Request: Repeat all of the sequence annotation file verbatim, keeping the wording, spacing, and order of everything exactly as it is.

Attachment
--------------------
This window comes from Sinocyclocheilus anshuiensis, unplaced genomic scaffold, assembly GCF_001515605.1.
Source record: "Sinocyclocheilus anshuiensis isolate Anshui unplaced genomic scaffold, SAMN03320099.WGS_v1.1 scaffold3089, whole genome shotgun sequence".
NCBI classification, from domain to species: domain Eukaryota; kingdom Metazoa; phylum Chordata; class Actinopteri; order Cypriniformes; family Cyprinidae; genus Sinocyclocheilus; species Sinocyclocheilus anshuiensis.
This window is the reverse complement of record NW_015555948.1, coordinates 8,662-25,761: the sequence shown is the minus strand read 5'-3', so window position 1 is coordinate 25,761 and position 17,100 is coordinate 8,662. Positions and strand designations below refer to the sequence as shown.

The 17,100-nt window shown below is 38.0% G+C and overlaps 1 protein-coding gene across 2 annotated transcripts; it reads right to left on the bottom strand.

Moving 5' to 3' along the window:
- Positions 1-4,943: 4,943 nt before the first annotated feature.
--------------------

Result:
This window comes from Sinocyclocheilus anshuiensis, unplaced genomic scaffold, assembly GCF_001515605.1.
Source record: "Sinocyclocheilus anshuiensis isolate Anshui unplaced genomic scaffold, SAMN03320099.WGS_v1.1 scaffold3089, whole genome shotgun sequence".
NCBI classification, from domain to species: domain Eukaryota; kingdom Metazoa; phylum Chordata; class Actinopteri; order Cypriniformes; family Cyprinidae; genus Sinocyclocheilus; species Sinocyclocheilus anshuiensis.
This window is the reverse complement of record NW_015555948.1, coordinates 8,662-25,761: the sequence shown is the minus strand read 5'-3', so window position 1 is coordinate 25,761 and position 17,100 is coordinate 8,662. Positions and strand designations below refer to the sequence as shown.

The 17,100-nt window shown below is 38.0% G+C and overlaps 1 protein-coding gene across 2 annotated transcripts; it reads right to left on the bottom strand.

Moving 5' to 3' along the window:
- Positions 1-4,943: 4,943 nt before the first annotated feature.